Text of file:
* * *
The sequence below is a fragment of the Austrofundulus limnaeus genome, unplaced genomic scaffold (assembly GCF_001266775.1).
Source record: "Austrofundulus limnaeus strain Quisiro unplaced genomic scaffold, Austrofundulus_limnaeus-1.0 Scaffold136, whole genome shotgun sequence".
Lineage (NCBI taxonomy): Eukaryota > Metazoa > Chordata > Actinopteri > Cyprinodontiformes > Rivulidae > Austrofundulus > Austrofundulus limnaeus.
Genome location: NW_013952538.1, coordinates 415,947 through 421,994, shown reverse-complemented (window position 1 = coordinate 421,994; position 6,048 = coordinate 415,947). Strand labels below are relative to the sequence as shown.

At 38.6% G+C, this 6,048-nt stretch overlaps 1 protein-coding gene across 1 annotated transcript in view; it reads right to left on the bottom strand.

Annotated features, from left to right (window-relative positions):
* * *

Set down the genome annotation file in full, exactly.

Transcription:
The sequence below is a fragment of the Austrofundulus limnaeus genome, unplaced genomic scaffold (assembly GCF_001266775.1).
Source record: "Austrofundulus limnaeus strain Quisiro unplaced genomic scaffold, Austrofundulus_limnaeus-1.0 Scaffold136, whole genome shotgun sequence".
Lineage (NCBI taxonomy): Eukaryota > Metazoa > Chordata > Actinopteri > Cyprinodontiformes > Rivulidae > Austrofundulus > Austrofundulus limnaeus.
Genome location: NW_013952538.1, coordinates 415,947 through 421,994, shown reverse-complemented (window position 1 = coordinate 421,994; position 6,048 = coordinate 415,947). Strand labels below are relative to the sequence as shown.

At 38.6% G+C, this 6,048-nt stretch overlaps 1 protein-coding gene across 1 annotated transcript in view; it reads right to left on the bottom strand.

Annotated features, from left to right (window-relative positions):